Examples from Seeing in SIXES 2016
As examples, possibly as inspiration — hopefully as motivation — here are three samples of six-image micro-projects published in last year's Seeing in SIXES book. You can use these examples to see the layout we use in the finished book as well as examples of different types of projects that might apply to your work. These samples are 2-page spreads as they appeared in the final book publication.
Mourning Tide by Sharon Madden Harkness
The Fog of Desert by Jim Hontz
Dogs and the City by Lev Tsimring
A Call for Entries
Announcing the 2017 LensWork Community Book Project
Last year’s Seeing in SIXES was such a success, we’re publishing another book in 2017! This book will feature the work of our readers — like you! perhaps you! — printed with the quality you’ve come to expect from us. This promises to be an important and substantial survey of the LensWork community: subscribers as well as non-subscribers.
Since the beginning of photography, the multiple-image project has been a part of our medium. Most famously, the “photo-essay” was a staple of such publications as the long-defunct Life and Look magazines. Of course, here at LensWork, we have a 23-year history of publishing multiple-image projects. We studiously avoid the more common photographic phenomenon we refer to as “greatest hits” photography.
Yes, but …
There is a world of difference between a LensWork portfolio of 12-20 images and a compact project that fits in half a dozen.
So what if there were, just to pick a number, a six-image presentation format for photography? Well first, there is an inherent problem in a six-image presentation: Where does one show it? It’s too many images for a “greatest hits” presentation — either framed above the fireplace or published in single-image magazines; it’s too short to be a book or even for publication as a portfolio in LensWork. To make matters worse, for LensWork we typically require 30-40 images in a submission so we have some editorial flexibility. Such a volume of work can be very intimidating for many photographers.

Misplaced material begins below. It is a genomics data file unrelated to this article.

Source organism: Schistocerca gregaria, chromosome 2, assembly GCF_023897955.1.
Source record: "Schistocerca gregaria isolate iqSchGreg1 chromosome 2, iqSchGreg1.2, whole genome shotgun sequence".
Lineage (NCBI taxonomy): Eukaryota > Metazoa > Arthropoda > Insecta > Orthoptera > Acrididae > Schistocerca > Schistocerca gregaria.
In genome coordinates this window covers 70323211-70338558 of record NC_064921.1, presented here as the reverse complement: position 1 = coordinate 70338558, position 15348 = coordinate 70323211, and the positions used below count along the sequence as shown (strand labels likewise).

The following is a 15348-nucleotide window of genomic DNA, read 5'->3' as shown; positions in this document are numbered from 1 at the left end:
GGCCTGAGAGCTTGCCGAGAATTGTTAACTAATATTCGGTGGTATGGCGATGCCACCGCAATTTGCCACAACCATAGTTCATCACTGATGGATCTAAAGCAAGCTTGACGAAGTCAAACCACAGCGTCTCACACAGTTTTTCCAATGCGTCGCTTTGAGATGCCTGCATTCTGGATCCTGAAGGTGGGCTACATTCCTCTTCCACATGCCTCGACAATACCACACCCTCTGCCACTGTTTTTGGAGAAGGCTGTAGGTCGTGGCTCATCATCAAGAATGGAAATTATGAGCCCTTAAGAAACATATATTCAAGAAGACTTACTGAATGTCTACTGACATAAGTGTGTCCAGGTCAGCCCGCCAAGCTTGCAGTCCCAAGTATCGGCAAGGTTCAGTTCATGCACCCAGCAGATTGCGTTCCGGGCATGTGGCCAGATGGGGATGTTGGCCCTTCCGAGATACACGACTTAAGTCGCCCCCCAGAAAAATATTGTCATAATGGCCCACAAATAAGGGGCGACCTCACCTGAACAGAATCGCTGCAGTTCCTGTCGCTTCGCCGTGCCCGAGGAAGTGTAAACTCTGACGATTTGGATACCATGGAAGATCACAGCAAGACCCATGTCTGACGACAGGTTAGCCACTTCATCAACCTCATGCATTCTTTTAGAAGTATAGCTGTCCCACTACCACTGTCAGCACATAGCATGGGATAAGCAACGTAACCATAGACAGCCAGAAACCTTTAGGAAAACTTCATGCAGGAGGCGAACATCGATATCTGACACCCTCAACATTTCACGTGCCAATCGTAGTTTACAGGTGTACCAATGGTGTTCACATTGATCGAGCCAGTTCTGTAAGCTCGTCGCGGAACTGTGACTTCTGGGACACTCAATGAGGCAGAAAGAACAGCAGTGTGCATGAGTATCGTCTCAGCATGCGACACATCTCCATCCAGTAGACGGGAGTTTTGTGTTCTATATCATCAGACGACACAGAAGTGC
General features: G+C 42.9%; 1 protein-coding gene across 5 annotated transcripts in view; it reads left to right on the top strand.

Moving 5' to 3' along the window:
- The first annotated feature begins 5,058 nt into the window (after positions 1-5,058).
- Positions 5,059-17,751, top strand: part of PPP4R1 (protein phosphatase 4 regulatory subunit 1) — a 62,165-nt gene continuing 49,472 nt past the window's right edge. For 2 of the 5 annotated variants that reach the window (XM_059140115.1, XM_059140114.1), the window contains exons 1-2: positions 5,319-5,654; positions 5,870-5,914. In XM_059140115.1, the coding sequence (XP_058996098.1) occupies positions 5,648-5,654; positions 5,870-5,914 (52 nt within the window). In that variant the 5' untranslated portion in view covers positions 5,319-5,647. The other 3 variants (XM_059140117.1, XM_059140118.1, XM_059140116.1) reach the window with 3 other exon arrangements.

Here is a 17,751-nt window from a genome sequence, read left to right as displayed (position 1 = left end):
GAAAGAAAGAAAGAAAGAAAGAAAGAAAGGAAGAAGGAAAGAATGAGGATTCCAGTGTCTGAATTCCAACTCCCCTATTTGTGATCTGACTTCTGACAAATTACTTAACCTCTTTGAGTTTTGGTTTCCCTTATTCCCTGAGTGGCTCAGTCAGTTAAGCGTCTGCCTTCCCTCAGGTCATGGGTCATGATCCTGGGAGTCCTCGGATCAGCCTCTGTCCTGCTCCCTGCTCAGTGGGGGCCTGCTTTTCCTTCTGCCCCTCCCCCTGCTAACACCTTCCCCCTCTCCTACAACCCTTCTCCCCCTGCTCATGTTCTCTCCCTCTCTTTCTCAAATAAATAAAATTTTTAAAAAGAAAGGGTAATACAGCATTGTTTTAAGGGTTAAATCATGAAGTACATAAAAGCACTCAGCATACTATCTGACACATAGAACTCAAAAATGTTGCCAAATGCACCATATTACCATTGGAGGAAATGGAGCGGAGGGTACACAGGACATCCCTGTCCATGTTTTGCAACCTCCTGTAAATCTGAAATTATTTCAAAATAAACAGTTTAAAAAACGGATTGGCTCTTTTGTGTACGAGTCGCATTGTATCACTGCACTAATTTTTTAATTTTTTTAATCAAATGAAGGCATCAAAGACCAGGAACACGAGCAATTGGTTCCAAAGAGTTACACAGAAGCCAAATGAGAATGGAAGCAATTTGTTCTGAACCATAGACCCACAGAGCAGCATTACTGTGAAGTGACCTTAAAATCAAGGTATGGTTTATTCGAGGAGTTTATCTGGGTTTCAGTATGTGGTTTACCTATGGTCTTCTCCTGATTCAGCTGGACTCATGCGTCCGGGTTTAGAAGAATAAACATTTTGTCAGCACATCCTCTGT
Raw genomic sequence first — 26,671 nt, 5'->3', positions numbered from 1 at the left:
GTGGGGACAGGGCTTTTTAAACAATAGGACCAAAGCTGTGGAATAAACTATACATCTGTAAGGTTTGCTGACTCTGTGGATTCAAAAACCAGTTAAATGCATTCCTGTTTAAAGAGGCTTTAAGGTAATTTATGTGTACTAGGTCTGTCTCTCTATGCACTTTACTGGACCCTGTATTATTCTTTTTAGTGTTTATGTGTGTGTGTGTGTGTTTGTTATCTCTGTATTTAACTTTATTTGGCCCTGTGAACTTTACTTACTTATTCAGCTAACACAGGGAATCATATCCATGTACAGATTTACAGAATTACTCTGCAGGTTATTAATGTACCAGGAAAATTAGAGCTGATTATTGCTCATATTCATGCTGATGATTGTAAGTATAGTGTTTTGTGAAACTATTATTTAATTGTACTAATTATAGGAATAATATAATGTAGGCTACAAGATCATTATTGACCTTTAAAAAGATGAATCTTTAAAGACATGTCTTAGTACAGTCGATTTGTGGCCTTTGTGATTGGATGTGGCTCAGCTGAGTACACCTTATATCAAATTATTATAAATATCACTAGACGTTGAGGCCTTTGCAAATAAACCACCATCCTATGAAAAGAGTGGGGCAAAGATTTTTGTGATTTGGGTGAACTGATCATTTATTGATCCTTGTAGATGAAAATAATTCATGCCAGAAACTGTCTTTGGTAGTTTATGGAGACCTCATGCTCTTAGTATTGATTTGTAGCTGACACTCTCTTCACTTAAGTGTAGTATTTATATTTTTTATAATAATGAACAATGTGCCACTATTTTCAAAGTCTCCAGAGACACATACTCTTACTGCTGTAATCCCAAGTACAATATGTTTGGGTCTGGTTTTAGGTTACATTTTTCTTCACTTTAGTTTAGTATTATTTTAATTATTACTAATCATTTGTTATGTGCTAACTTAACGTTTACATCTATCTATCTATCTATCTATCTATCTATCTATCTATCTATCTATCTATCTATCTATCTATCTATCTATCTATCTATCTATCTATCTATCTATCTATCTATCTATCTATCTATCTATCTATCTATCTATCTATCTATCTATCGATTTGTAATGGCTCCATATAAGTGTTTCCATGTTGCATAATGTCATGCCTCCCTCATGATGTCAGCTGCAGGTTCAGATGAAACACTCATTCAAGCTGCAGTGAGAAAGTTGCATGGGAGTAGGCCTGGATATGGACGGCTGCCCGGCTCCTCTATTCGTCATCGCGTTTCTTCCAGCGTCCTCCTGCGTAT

So, last year we asked, “Why not create a vehicle for such projects?” And the first volume of Seeing in SIXES was born!
I’ll bet every one of you reading this has at least a few small projects of images that can be a perfect fit for presentation of half-a-dozen images you’d like to have seen as a group.
And I should add, these are not diptychs, triptychs, or grids, i.e., multiple images intended to be seen as a visual singularity in the same field of view or picture frame.
I see these small projects as a visual cousin to the haiku or six-word story — a compact expression of a single nature, possibly a story, definitely a theme, held together stylistically, and making a whole that is greater than the sum of its parts. Tight, distilled to the essentials, impactful, deeper than what is possible with a single image.
The 2017 Juried Publication
Juried events are fairly common in photography — in the form of magazine contests, gallery exhibitions, and even state fairs! We’ve always avoided that type of thing here, but in some sense, LensWork itself is “juried” — i.e., not everyone who submits work for review can be published. We do our best to bring you the best of what we see — and to some degree you subscribe to LensWork because you value our editorial process. That’s the nature of anthology publications.